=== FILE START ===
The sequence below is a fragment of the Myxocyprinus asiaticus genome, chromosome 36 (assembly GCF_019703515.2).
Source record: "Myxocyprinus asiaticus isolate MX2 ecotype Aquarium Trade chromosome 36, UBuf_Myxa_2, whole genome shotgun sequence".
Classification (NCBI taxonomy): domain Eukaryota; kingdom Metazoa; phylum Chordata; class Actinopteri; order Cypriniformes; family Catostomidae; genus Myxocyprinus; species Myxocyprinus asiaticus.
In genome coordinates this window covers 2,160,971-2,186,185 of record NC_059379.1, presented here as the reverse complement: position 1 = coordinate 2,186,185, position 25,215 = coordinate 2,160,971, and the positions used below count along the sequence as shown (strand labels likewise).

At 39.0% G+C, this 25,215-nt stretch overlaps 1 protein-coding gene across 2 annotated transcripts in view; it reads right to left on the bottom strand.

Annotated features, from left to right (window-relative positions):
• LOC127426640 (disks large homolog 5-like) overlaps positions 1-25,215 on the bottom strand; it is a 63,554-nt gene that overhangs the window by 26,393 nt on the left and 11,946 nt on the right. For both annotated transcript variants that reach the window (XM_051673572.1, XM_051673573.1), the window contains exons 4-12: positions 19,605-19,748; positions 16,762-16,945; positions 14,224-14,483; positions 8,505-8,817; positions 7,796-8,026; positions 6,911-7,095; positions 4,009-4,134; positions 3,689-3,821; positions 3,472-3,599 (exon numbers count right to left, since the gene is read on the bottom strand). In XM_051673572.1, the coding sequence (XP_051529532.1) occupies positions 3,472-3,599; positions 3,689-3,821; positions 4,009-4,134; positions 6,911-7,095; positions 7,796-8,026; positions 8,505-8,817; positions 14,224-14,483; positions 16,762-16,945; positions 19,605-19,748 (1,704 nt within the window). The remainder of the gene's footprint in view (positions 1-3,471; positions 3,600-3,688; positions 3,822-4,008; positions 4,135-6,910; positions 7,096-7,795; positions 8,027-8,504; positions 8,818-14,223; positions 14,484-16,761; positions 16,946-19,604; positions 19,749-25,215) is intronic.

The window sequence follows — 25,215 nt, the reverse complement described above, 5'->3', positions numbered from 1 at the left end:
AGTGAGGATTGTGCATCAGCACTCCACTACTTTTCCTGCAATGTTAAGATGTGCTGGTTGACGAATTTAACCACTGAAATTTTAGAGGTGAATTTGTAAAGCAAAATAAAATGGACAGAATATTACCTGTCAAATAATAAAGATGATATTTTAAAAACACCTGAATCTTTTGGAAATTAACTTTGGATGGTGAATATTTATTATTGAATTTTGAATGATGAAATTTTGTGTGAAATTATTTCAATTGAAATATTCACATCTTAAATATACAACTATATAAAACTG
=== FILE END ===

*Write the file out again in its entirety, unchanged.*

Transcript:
The sequence below is a fragment of the Myxocyprinus asiaticus genome, chromosome 36 (assembly GCF_019703515.2).
Source record: "Myxocyprinus asiaticus isolate MX2 ecotype Aquarium Trade chromosome 36, UBuf_Myxa_2, whole genome shotgun sequence".
Classification (NCBI taxonomy): domain Eukaryota; kingdom Metazoa; phylum Chordata; class Actinopteri; order Cypriniformes; family Catostomidae; genus Myxocyprinus; species Myxocyprinus asiaticus.
In genome coordinates this window covers 2,160,971-2,186,185 of record NC_059379.1, presented here as the reverse complement: position 1 = coordinate 2,186,185, position 25,215 = coordinate 2,160,971, and the positions used below count along the sequence as shown (strand labels likewise).

At 39.0% G+C, this 25,215-nt stretch overlaps 1 protein-coding gene across 2 annotated transcripts in view; it reads right to left on the bottom strand.

Annotated features, from left to right (window-relative positions):
• LOC127426640 (disks large homolog 5-like) overlaps positions 1-25,215 on the bottom strand; it is a 63,554-nt gene that overhangs the window by 26,393 nt on the left and 11,946 nt on the right. For both annotated transcript variants that reach the window (XM_051673572.1, XM_051673573.1), the window contains exons 4-12: positions 19,605-19,748; positions 16,762-16,945; positions 14,224-14,483; positions 8,505-8,817; positions 7,796-8,026; positions 6,911-7,095; positions 4,009-4,134; positions 3,689-3,821; positions 3,472-3,599 (exon numbers count right to left, since the gene is read on the bottom strand). In XM_051673572.1, the coding sequence (XP_051529532.1) occupies positions 3,472-3,599; positions 3,689-3,821; positions 4,009-4,134; positions 6,911-7,095; positions 7,796-8,026; positions 8,505-8,817; positions 14,224-14,483; positions 16,762-16,945; positions 19,605-19,748 (1,704 nt within the window). The remainder of the gene's footprint in view (positions 1-3,471; positions 3,600-3,688; positions 3,822-4,008; positions 4,135-6,910; positions 7,096-7,795; positions 8,027-8,504; positions 8,818-14,223; positions 14,484-16,761; positions 16,946-19,604; positions 19,749-25,215) is intronic.

The window sequence follows — 25,215 nt, the reverse complement described above, 5'->3', positions numbered from 1 at the left end:
AGTGAGGATTGTGCATCAGCACTCCACTACTTTTCCTGCAATGTTAAGATGTGCTGGTTGACGAATTTAACCACTGAAATTTTAGAGGTGAATTTGTAAAGCAAAATAAAATGGACAGAATATTACCTGTCAAATAATAAAGATGATATTTTAAAAACACCTGAATCTTTTGGAAATTAACTTTGGATGGTGAATATTTATTATTGAATTTTGAATGATGAAATTTTGTGTGAAATTATTTCAATTGAAATATTCACATCTTAAATATACAACTATATAAAACTG